The story of TWB, in its entirety, includes the courage and the bold persistence of others.
I finished the Peace Corps in Rwanda in November 2012 and returned home to the United States, as did Co-Founder and Co-Director, Julie Greene. I then went back to Rwanda independently, against several family members’ and friends’ “better judgement” appeals, to build the Rwanda Women’s Bakery with my brother, David, from June – November 2013. We launched that bakery in September and it operated semi-successfully for about 6 months. Then, in March 2014, I got a call at 4am from the women in Rwanda saying, essentially, it was over. The bakery had failed. And in turn, I felt I had failed the women.
In December 2013, I had met the dynamic mother-daughter duo, Julie and Natalie Hornsby. Both Julie and Natalie had just visited Rwanda, on an insight trip for a well-known micro-financing organization, Opportunity International. Inspired, they were ready to roll up their sleeves and personally build something that mattered. When we met, it felt both fortuitous and timely.
Julie and Natalie Hornsby were ready – ready to invest in this bakery idea and help the idea grow. However, I wasn’t so convinced. I was ready to stay in the United States. HOWEVER, contradictorily, I fervently believed in the bakery idea and wanted to build it. I knew the model could work.
Julie and Natalie Hornsby recognized my conflicted desires and pushed me toward the bakery. Natalie pushed gently. She was a constant source of encouragement. Together, we dreamed how and why the model could work, building the initial framework. Julie pushed consistently yet patiently. She listened to my dreams and fears, always cheering for the dreams.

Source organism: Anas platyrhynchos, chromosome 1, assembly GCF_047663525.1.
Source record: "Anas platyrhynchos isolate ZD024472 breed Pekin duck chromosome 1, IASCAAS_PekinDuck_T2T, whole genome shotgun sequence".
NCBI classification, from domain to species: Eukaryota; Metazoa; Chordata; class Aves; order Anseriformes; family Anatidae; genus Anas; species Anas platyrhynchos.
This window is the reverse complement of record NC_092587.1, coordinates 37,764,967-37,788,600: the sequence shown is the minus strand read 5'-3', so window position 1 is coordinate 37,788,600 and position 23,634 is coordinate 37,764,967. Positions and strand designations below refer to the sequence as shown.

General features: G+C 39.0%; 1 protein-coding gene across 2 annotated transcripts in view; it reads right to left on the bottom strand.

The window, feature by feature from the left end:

One night in April 2014, however, Julie had heard enough of my waffling. She looked me straight in the eye and said, “That’s it. We’re doing this. You WILL build this bakery business and we are going to help you.”
Ok, I thought, here we go.
Then the question became, “How do I do this? How do I improve this bakery model, or rather, how do I build a model that works?” So, I called the smartest, most capable human I know – Julie Greene. If anyone could help me analyze the existing model, understand what didn’t work and why, and adapt the model for success, it was Julie Greene.
I went to visit Julie Greene in Denver and pitched the idea of building TWB in May 2014. It worked. Julie was in. Like all in. Emboldened and motivated by Julie Greene’s commitment, I returned to St. Louis to inform Julie and Natalie Hornsby that, finally, I too was all in. Julie and Natalie Hornsby jumped at my moment of certainty. They were all in.
For the remainder of 2014, the four of us built the initial model for The Women’s Bakery. We launched in Tanzania in February of 2015 and shortly thereafter welcomed our two additional founding members, Meg and Heather, shortly followed by our rock-star Rwandan team Aime, Yvonne, and Denyse.
In business school, the term used to refer to this courageous group of people is “early adopters.” This means they see and believe in a product, or an idea, before anyone else does. Julie and Natalie Hornsby, thank you for recognizing an idea worth building. Julie Greene, thank you believing in, actualizing, and leading this idea. Meg North and Heather Newell, thank you for enhancing this idea and propelling into a real model.
Thank you all for helping to build The Women’s Bakery.